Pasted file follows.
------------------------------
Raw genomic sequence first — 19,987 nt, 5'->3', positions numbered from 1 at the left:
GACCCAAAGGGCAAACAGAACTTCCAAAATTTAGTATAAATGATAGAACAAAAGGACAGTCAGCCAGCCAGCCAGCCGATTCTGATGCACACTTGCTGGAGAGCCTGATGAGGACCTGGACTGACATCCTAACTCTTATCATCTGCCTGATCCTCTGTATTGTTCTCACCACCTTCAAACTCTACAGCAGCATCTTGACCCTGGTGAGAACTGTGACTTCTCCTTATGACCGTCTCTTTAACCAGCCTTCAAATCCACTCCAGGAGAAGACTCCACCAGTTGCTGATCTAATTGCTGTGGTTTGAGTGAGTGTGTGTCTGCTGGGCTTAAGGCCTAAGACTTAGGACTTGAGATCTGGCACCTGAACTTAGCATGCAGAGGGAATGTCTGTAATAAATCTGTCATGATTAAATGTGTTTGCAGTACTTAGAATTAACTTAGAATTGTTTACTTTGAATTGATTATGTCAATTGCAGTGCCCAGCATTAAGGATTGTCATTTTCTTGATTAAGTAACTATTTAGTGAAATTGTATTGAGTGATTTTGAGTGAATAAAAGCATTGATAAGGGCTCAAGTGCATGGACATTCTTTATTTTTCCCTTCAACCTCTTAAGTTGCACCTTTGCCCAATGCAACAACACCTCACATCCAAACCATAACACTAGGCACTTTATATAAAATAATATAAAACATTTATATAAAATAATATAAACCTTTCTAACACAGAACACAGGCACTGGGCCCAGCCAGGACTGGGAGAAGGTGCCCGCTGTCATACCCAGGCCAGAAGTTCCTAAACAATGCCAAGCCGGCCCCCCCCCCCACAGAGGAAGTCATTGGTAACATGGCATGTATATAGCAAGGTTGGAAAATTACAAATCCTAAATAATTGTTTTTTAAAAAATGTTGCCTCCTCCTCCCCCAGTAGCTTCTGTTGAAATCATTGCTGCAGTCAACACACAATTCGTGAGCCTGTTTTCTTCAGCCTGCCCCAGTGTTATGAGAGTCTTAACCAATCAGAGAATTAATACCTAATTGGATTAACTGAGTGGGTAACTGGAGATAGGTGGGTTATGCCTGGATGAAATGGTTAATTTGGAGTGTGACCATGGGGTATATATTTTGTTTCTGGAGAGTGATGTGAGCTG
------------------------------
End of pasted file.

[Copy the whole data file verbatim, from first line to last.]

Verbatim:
Raw genomic sequence first — 19,987 nt, 5'->3', positions numbered from 1 at the left:
GACCCAAAGGGCAAACAGAACTTCCAAAATTTAGTATAAATGATAGAACAAAAGGACAGTCAGCCAGCCAGCCAGCCGATTCTGATGCACACTTGCTGGAGAGCCTGATGAGGACCTGGACTGACATCCTAACTCTTATCATCTGCCTGATCCTCTGTATTGTTCTCACCACCTTCAAACTCTACAGCAGCATCTTGACCCTGGTGAGAACTGTGACTTCTCCTTATGACCGTCTCTTTAACCAGCCTTCAAATCCACTCCAGGAGAAGACTCCACCAGTTGCTGATCTAATTGCTGTGGTTTGAGTGAGTGTGTGTCTGCTGGGCTTAAGGCCTAAGACTTAGGACTTGAGATCTGGCACCTGAACTTAGCATGCAGAGGGAATGTCTGTAATAAATCTGTCATGATTAAATGTGTTTGCAGTACTTAGAATTAACTTAGAATTGTTTACTTTGAATTGATTATGTCAATTGCAGTGCCCAGCATTAAGGATTGTCATTTTCTTGATTAAGTAACTATTTAGTGAAATTGTATTGAGTGATTTTGAGTGAATAAAAGCATTGATAAGGGCTCAAGTGCATGGACATTCTTTATTTTTCCCTTCAACCTCTTAAGTTGCACCTTTGCCCAATGCAACAACACCTCACATCCAAACCATAACACTAGGCACTTTATATAAAATAATATAAAACATTTATATAAAATAATATAAACCTTTCTAACACAGAACACAGGCACTGGGCCCAGCCAGGACTGGGAGAAGGTGCCCGCTGTCATACCCAGGCCAGAAGTTCCTAAACAATGCCAAGCCGGCCCCCCCCCCCACAGAGGAAGTCATTGGTAACATGGCATGTATATAGCAAGGTTGGAAAATTACAAATCCTAAATAATTGTTTTTTAAAAAATGTTGCCTCCTCCTCCCCCAGTAGCTTCTGTTGAAATCATTGCTGCAGTCAACACACAATTCGTGAGCCTGTTTTCTTCAGCCTGCCCCAGTGTTATGAGAGTCTTAACCAATCAGAGAATTAATACCTAATTGGATTAACTGAGTGGGTAACTGGAGATAGGTGGGTTATGCCTGGATGAAATGGTTAATTTGGAGTGTGACCATGGGGTATATATTTTGTTTCTGGAGAGTGATGTGAGCTG